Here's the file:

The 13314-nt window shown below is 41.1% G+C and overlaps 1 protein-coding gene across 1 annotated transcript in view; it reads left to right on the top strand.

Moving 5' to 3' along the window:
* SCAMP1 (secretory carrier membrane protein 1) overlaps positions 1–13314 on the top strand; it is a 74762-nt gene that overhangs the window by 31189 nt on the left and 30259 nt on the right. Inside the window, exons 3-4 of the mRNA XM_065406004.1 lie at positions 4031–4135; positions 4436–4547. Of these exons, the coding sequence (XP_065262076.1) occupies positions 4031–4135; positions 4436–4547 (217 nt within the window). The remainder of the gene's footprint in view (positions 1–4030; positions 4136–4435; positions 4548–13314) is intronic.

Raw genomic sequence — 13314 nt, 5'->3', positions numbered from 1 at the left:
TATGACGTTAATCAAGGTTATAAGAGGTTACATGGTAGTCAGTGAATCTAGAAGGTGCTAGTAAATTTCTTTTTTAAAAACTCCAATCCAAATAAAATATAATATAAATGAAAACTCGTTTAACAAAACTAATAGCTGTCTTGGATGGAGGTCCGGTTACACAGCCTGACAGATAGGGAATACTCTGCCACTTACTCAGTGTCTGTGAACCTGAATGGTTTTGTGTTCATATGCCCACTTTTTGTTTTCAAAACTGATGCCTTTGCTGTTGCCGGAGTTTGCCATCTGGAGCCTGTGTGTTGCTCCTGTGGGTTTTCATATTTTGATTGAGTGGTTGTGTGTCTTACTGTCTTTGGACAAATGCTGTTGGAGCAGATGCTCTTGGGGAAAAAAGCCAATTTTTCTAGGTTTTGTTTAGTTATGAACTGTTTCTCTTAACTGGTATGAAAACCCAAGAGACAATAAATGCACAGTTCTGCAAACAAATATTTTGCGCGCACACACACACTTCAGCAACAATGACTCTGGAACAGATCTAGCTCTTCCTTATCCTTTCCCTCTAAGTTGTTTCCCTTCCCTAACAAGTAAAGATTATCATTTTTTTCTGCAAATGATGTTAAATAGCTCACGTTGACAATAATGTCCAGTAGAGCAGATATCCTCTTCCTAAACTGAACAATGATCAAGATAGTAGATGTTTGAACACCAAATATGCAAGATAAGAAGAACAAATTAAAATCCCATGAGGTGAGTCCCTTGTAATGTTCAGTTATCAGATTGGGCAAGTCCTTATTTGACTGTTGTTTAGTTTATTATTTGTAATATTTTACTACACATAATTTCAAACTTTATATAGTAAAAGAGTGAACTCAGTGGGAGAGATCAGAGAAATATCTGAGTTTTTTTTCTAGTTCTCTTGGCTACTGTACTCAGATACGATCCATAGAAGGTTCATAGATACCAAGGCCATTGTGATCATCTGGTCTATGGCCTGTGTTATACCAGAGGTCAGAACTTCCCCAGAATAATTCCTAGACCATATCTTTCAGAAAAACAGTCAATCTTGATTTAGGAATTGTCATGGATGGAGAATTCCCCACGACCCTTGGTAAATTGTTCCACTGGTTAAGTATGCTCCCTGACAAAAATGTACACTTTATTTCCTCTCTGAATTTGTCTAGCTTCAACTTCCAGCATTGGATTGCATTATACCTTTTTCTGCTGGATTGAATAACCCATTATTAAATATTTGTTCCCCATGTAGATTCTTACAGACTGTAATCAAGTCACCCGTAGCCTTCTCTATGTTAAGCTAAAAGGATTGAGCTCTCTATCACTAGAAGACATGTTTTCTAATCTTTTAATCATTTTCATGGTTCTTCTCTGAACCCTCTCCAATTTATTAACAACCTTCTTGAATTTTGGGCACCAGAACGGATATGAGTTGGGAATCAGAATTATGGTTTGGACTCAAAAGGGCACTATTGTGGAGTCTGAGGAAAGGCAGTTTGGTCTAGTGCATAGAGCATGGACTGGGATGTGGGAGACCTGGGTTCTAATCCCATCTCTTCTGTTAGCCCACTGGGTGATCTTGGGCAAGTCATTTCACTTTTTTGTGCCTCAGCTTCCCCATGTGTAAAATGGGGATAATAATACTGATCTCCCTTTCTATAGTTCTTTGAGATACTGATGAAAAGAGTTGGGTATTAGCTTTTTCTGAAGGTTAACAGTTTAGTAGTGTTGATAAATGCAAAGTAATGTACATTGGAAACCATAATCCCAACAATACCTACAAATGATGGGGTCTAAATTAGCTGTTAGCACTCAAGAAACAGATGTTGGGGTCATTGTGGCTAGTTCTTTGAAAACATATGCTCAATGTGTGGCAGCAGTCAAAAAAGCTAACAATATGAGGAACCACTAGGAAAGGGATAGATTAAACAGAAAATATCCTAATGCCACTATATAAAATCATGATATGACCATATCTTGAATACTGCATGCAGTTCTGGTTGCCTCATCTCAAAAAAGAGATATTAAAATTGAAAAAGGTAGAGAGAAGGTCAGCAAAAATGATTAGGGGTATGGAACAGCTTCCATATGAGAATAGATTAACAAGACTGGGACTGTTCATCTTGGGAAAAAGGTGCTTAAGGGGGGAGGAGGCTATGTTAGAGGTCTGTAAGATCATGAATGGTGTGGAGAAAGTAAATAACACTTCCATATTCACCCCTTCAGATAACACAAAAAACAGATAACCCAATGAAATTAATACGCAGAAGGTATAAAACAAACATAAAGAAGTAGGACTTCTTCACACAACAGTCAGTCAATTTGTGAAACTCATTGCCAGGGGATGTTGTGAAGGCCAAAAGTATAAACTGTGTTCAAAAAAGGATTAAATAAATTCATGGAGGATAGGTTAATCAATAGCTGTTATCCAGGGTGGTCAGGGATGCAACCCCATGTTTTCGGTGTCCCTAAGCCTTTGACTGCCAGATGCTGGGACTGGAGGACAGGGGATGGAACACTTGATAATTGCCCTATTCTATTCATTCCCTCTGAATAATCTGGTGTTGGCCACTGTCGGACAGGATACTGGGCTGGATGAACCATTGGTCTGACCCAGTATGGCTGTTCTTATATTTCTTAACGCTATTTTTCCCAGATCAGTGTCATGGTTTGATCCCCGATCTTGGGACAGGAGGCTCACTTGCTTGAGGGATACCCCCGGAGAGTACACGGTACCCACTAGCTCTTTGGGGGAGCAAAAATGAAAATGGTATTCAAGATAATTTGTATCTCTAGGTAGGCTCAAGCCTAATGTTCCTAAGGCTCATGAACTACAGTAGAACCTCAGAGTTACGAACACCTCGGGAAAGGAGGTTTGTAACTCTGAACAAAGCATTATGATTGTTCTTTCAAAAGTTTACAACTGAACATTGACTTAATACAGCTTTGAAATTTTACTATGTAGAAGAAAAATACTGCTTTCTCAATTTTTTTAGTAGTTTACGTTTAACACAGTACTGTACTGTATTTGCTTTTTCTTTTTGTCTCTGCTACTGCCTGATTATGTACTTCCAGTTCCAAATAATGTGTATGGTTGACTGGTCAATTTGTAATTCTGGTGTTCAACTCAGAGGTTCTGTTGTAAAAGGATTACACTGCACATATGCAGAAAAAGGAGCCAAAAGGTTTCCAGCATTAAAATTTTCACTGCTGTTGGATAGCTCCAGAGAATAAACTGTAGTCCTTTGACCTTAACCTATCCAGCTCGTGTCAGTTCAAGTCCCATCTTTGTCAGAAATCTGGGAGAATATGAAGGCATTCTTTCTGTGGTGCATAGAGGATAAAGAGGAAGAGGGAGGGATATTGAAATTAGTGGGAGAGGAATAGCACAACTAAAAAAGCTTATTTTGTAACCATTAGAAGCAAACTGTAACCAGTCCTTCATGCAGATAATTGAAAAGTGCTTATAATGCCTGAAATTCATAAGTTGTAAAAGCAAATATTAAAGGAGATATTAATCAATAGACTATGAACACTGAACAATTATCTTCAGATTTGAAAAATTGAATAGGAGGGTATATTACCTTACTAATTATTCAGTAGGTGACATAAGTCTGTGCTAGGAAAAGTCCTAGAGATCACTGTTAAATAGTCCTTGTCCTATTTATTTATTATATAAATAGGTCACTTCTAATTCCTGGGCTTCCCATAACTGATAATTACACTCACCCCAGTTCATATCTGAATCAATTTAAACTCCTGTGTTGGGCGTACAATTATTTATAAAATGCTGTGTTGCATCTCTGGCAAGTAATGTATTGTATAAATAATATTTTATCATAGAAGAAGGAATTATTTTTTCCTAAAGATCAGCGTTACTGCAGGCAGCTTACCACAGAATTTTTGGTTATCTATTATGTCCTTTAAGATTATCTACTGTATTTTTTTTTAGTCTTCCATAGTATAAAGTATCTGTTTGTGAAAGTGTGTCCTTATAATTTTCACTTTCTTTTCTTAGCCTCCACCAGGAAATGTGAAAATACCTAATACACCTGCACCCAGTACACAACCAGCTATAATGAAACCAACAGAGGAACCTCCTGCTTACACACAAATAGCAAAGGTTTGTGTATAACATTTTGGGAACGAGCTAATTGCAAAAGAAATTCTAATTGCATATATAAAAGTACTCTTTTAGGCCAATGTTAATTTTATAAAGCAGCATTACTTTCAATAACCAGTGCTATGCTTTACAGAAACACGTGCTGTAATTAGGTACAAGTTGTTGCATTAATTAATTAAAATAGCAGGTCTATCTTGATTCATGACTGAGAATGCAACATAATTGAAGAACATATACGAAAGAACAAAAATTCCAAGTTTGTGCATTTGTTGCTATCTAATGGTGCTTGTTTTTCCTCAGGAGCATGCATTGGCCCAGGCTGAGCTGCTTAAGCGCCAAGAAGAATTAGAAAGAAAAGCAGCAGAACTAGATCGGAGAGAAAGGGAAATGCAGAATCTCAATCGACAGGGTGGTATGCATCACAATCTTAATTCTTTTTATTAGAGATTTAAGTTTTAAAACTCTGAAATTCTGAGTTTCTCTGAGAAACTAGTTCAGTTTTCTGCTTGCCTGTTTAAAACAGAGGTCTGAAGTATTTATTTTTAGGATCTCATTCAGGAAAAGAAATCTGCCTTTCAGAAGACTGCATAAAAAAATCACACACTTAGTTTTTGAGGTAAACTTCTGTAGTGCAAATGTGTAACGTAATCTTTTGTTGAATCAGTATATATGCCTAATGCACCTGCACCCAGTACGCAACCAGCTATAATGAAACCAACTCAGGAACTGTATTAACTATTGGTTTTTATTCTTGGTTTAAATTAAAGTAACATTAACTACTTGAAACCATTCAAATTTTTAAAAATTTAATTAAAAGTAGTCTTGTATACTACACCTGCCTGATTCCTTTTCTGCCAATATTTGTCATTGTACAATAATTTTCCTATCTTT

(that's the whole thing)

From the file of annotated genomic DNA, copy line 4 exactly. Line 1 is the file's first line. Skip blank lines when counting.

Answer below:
Raw genomic sequence — 13314 nt, 5'->3', positions numbered from 1 at the left: